Source: Vientiane Times
Prime Minister Thongloun Sisoulith has directed the Ministry of Energy and Mines to clearly explain the electricity tariff structure following concerns raised by society about increased monthly bills.
PM Thongloun gave the directive at the government’s monthly meeting in Vientiane last week. He said the reason for increasing power bills needs to be justified to allay concerns by members of the public.
He also noted the need for checks on electrical installation and wiring which has been a contributing factor in increasing numbers of house fires. Electrical short circuits caused by poor wiring have resulted in many people losing their homes and livelihoods.
The PM’s directive comes after many Vientiane residents have claimed their power bills are higher than last month. Some household consumers posted on Facebook that their electricity bill had more than tripled in April compared to March.
Some have questioned why Laos appears to have such expensive electricity charges for householders when the nation is such a powerhouse exporter in the sector. However, Électricité du Laos (EDL) clarified on Lao National Television last week that all consumers are receiving a government subsidy on the new electricity tariff of 710 kip/kWh.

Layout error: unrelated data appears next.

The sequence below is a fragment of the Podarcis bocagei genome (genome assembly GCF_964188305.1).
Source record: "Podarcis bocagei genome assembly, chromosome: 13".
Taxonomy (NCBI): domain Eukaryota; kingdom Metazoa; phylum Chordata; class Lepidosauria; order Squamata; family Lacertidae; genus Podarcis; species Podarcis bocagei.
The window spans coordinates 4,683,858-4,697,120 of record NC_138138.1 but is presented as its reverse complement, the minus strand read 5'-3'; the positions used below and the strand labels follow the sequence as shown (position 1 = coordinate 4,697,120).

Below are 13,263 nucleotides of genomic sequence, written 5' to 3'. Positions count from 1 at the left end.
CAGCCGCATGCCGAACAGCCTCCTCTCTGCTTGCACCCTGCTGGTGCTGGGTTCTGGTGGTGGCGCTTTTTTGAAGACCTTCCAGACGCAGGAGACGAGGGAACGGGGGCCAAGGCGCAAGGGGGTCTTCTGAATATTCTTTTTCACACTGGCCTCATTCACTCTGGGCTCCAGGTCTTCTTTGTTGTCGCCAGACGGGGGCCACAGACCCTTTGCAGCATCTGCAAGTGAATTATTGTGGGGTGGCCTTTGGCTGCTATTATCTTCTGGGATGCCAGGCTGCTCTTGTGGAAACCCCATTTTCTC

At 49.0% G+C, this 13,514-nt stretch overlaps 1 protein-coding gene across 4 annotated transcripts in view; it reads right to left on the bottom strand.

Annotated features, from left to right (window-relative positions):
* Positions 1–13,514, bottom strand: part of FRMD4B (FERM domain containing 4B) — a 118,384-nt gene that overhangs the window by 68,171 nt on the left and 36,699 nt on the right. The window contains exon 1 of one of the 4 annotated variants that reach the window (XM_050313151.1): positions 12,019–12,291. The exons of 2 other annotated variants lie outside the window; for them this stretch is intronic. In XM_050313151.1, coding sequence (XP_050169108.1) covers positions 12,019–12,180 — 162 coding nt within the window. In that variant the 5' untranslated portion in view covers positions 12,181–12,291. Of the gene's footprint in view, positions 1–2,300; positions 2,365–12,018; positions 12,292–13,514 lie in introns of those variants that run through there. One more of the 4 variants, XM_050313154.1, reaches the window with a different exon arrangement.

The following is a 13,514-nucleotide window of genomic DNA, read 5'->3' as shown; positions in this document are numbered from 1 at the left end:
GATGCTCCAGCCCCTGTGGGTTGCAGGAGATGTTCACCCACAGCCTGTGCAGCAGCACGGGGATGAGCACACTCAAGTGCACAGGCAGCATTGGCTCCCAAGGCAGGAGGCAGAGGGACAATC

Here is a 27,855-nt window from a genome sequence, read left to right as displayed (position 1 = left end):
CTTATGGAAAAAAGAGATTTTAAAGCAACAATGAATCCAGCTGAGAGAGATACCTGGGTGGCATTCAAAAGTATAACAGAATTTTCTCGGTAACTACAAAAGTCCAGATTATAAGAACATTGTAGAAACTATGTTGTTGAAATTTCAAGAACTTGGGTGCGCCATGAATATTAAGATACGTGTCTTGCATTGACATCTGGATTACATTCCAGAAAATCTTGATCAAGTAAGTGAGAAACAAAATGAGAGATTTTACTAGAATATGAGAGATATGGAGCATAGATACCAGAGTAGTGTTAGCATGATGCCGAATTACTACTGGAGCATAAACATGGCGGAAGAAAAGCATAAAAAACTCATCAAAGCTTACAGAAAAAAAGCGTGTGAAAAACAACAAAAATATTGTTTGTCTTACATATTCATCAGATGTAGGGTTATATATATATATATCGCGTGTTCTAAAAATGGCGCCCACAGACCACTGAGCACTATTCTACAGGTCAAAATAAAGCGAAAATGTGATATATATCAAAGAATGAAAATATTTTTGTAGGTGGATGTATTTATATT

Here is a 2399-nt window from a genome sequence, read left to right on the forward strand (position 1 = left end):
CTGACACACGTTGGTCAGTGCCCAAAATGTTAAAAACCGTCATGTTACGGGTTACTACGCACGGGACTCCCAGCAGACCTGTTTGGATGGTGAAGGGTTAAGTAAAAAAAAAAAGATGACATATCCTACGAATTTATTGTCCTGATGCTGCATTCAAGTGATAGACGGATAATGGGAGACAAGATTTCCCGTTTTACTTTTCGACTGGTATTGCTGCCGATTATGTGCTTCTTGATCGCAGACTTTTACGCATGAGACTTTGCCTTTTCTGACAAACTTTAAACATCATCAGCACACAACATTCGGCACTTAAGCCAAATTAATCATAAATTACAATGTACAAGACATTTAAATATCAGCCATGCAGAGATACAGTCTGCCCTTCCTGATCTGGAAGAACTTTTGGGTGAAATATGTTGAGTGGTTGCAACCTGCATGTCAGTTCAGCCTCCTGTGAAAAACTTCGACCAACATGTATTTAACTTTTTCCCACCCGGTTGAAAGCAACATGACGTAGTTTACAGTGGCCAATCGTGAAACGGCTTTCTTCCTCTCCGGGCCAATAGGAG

But low-income people make up more than 80 percent of all electricity consumers nationwide using less than 150 kWh per month, meaning their total bills will be cut by 50 percent to 355 kip/kWh.Managing Director of EDL, Mr Bounoum Sivanpheng, told Lao media recently that the electricity price structure needed recalibrating periodically depending on the economic situation and government policies.
“But this new price structure still contains the government’s subsidies,” he said. Around 1 million households across the country consuming 0-150 kWh per month are now being charged 355 kip/kWh, while consumers using 151-461 kWh per month should expect their bills to increase by 30,000 to 50,000 kip. In contrast, those using 462 kWh or more a month will see their electricity bills reduced.
For example, a user who consumes 1,000 kWh/month will receive a reduction of about 170,000 kip compared to the old price.
Urban middle-income earners using over 150 kWh of electricity per month are paying 710k / kWh, meaning they will pay more than before.
Nevertheless, power officials stressed that the government was still subsidising these consumers.